Resting two miles up the River Taff from the Severn estuary, the majestic sight of Cardiff Castle gives little hint of its stirring history. The Romans were the first to occupy the site, they erected a fort and this was subsequently rebuilt in the 1st century AD. Two hundred years later a third, more robust fort was built and some of this construction can still be seen in the castle walls today.
After the Romans left Britain nothing was heard of the site until the Normans arrived. They seized upon the advantages of the site with its easy access to the Bristol Channel and the wider seas beyond. A forty foot mound was built surrounded by a ditch in the north-west corner, with the rest divided into an inner and outer bailey. They broadened and deepened the silted up ditch around the fort and covered the remains of the Roman walls, thus the ancient remains were to lie hidden for almost eight centuries.
The twelve sided shell keep we now see is from the 12th century, its walls rise to a height of thirty feet with an entrance on the south side. The octagonal tower in front of the entrance was probably an addition from the 15th century. So despite many people thinking the castle to be purely a construction of more recent times, attributing it to the 3rd Marquis of Bute, this is not so. The castle has a deeper, more legendry history, but was greatly transformed by the Marquis in 1867 under the guidance of architect William Burgess.
The Marquis was a shy young man of twenty when the work began. He was extremely wealthy, and Burgess, being an experienced architect and man of the world was the perfect choice for carrying out the young Marquis's grand plans for the restoration to the living quarters of the castle. Today, the interior of Cardiff castle is a superb extravaganza of a rich mixture of styles, these transcend from the richly ornate of what was intended to be a Tudor or medieval great hall, to the colourful Gothic chapel, dedicated to the memory of the Marquis' father.
When Burgess died in 1881 work was still on-going, but he left behind a legacy of far ranging ideas implemented by the superb skills of Victorian craftsman, in such style that could only be achieved by great wealth and power. The grandeur of Lord Bute's masterpiece never ceases to amaze. At every turn the eye is immediately drawn, be it to the detail of the roof decorations of the banqueting hall, the stalactite ceiling of the Arab room, the splendour of the Chaucer room located in the medieval Octagon or Beauchamp tower. There are magnificent murals influenced by the Pre-Raphaelites, ogee mouldings with leafy finials and stained glass windows depicting the owners of the castle down the centuries. Visitors will also note flamboyant fountains set amid rich greenery and splendid marble fireplaces in many of the rooms, often giving an Italian, Mediterranean, even Arabian flavour to some.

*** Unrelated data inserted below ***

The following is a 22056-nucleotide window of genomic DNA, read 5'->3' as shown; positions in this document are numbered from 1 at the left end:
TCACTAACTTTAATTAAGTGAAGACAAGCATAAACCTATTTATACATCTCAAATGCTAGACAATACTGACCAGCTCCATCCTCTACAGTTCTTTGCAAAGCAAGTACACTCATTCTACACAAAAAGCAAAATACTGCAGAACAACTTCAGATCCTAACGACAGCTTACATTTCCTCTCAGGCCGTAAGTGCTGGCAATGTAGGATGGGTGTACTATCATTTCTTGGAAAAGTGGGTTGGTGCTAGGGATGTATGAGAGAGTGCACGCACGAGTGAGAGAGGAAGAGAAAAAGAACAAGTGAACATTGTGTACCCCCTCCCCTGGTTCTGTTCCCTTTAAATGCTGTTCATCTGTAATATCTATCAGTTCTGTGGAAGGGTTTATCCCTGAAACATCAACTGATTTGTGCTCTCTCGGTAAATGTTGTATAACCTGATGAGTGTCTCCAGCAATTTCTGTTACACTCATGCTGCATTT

As you tour, one fantastically decorated room, follows the other, particularly in the clock tower at the south-west angle of the curtain, where once a Roman bastion stood. Here Burgess built up rather than outwards, the lavish rooms rise one above the other, connected by a newel staircase and all in the elegant, comfortable style, of the home of a country gentleman.
Other highlights of the castle are the Guest and Bute towers by Burgess, and the Herbert tower of Tudor origin. It is these numerous towers that give Cardiff castle its amazing historic skyline where medieval remains unite some of Burgess and Bute's extraordinary interpretations of 19th century Gothic.
It was following Burgess death in 1881 when work continued under his assistant William Frame that sections of the 3rd century Roman walling was discovered under the Norman curtain. In the 20th century came the further discovery of the existence of the earlier Roman forts, thus confirming the long, illustrious history of Cardiff's greatest treasure.
Cardiff Castle is one of Wales leading tourist attractions, not only will you be fascinated by its historic, ornate interior, but you will marvel at the walls that have withstood almost two thousand years of fluctuating history as the castle passed from one owner to the other, until it rests peacefully as we see it today.
The grounds of the castle make the ideal place for reflecting on all that you have seen within. Here, peacocks, geese and ducks wander freely, just as deer would have roamed centuries ago. There is a delightful tea-room for a quiet break, this provides excellent light lunches, afternoon teas or coffee. Following this why not pop into the gift shop located at the main castle entrance where you can purchase a souvenir to remind you of a wonderful day out.
Cardiff Castle lies at the very heart of Cardiff city centre, it is surrounded by magnificent Bute Park and is easily accessed from the capital's busy shopping area. It is a "must see" for anyone visiting this part of South Wales.
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